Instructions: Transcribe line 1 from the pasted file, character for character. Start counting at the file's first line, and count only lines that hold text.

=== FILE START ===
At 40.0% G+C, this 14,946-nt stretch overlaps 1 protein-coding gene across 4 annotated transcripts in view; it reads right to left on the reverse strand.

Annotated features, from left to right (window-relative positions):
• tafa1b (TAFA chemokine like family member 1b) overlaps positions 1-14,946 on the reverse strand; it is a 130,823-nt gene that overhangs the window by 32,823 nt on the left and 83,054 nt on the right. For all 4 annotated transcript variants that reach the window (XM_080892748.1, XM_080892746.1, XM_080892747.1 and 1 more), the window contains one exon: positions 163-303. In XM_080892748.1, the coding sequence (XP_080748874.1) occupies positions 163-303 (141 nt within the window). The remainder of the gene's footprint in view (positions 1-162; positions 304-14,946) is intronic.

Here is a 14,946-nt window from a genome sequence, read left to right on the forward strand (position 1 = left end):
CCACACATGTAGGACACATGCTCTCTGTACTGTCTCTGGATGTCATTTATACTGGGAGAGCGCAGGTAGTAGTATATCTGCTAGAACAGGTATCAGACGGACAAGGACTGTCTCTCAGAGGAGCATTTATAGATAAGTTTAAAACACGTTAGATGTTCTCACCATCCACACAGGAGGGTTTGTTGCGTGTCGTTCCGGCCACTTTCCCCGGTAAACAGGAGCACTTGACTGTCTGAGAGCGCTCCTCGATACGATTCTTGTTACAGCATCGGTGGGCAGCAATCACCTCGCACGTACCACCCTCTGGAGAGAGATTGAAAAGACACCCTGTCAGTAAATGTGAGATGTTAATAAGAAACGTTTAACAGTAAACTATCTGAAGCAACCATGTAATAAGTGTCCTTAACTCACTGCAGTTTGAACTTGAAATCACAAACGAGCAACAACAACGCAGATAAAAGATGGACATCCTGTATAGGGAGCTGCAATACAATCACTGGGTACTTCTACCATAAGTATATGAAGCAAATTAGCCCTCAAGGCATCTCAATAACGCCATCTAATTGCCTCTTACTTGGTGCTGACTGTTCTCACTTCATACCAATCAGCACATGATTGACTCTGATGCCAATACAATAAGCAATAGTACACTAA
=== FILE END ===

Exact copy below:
At 40.0% G+C, this 14,946-nt stretch overlaps 1 protein-coding gene across 4 annotated transcripts in view; it reads right to left on the reverse strand.